Calls for a flag system to warn of dangerous conditions have swelled among Santa Cruz’s surf community. New Supervisor-Elect Manu Koenig plans to bring a proposal forward. Also, tell us your suggestions at the bottom of this story.
When one of the biggest northwest swells of the year lashed breaks from Pleasure Point to Capitola two weeks ago, the waves were soon accompanied by sirens. Lots of them.
“Everyone who lives here can hear the sirens and it was constant,” said Monica Lee, a longtime surfer and Santa Cruz resident. “We were all really disturbed by it.”
The powerful swell proved dangerous even for experienced surfers, almost costing a former U.S. Navy rescue swimmer his life. Sixty-five-year-old Wayne Kiba has been surfing the Hook — the over-popular spot at the end of 41st Avenue — for decades. He likely only survived by good fortune: Four first-responders happened to be on the beach as he was rushed from the water unconscious.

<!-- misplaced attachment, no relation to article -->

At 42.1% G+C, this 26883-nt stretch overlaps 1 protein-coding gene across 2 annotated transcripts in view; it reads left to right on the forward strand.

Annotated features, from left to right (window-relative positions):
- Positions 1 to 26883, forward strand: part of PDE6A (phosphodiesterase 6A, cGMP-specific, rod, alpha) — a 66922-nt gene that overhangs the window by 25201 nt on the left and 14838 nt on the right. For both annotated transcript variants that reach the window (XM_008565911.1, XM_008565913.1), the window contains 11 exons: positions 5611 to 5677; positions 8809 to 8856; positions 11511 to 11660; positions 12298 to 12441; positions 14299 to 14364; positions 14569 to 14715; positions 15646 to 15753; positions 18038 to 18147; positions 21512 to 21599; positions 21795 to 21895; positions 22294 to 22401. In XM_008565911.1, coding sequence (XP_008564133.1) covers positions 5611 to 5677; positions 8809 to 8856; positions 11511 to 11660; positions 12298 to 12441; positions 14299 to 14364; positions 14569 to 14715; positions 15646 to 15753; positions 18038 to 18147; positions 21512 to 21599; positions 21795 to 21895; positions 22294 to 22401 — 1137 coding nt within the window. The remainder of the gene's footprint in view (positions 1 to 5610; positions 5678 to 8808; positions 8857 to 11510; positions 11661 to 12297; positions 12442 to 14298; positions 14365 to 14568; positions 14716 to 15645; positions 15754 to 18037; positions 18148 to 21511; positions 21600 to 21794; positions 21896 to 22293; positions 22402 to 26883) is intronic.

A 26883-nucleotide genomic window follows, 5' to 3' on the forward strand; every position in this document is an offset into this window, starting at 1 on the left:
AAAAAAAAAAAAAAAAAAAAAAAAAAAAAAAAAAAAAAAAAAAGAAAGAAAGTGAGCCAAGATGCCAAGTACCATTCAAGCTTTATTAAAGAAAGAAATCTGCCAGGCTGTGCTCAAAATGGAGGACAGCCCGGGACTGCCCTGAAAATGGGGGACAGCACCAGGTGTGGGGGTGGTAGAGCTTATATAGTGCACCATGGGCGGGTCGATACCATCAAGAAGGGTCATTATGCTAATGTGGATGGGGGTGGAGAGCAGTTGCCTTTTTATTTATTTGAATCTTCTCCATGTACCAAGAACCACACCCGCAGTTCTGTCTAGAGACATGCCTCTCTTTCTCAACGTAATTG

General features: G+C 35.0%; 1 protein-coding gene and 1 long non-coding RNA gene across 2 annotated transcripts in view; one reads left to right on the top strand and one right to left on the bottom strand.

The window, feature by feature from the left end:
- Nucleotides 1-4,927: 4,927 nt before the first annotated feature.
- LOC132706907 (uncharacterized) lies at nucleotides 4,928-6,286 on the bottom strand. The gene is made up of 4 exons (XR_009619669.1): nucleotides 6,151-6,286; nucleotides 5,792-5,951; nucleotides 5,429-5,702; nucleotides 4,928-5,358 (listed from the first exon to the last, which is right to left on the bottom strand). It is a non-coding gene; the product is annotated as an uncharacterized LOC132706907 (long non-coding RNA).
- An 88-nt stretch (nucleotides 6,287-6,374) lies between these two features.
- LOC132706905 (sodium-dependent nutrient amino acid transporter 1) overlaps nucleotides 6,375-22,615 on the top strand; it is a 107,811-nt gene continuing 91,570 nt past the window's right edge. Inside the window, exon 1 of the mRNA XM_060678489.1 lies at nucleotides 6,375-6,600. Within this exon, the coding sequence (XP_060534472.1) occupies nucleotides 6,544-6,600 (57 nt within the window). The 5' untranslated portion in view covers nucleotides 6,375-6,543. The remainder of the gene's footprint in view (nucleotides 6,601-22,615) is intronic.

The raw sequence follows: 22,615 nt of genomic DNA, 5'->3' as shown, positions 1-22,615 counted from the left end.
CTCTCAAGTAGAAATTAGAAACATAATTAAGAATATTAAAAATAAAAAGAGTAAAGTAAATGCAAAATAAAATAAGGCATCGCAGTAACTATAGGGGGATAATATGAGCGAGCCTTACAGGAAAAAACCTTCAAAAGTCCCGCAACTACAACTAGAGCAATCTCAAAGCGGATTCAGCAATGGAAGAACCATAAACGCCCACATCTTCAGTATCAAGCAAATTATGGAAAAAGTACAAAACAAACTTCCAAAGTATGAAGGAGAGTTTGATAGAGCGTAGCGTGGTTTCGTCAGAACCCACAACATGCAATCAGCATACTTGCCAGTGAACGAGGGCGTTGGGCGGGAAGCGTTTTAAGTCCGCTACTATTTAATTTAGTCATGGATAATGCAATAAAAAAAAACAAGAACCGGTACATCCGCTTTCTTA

Emergency calls were a Westside phenomenon, too, with Steamer Lane pulling in some of the most dramatic waves of the week. In all, first responders handled an unusually high number of surf emergencies countywide.
Between the sirens and Kiba’s close call, veteran local surfers have grown concerned that a better system is needed to warn surfers — especially beginners — about conditions before they take to the water. And they’ve turned to an incoming county supervisor, who also happens to be surfer, for help.
‘Newbies caught off guard’
Surf beginners — who have increasingly flocked to local beaches as the pandemic has curbed other activities and boards have become easy to grab at places like Costco — don’t fully understand the danger the ocean presents, according to more experienced surfers.
“A lot of newbies are caught off guard,” Lee said.
Regulars had to dissuade many from going into the water during the recent swells. But they can’t always be there to warn others from putting themselves in danger, Lee said.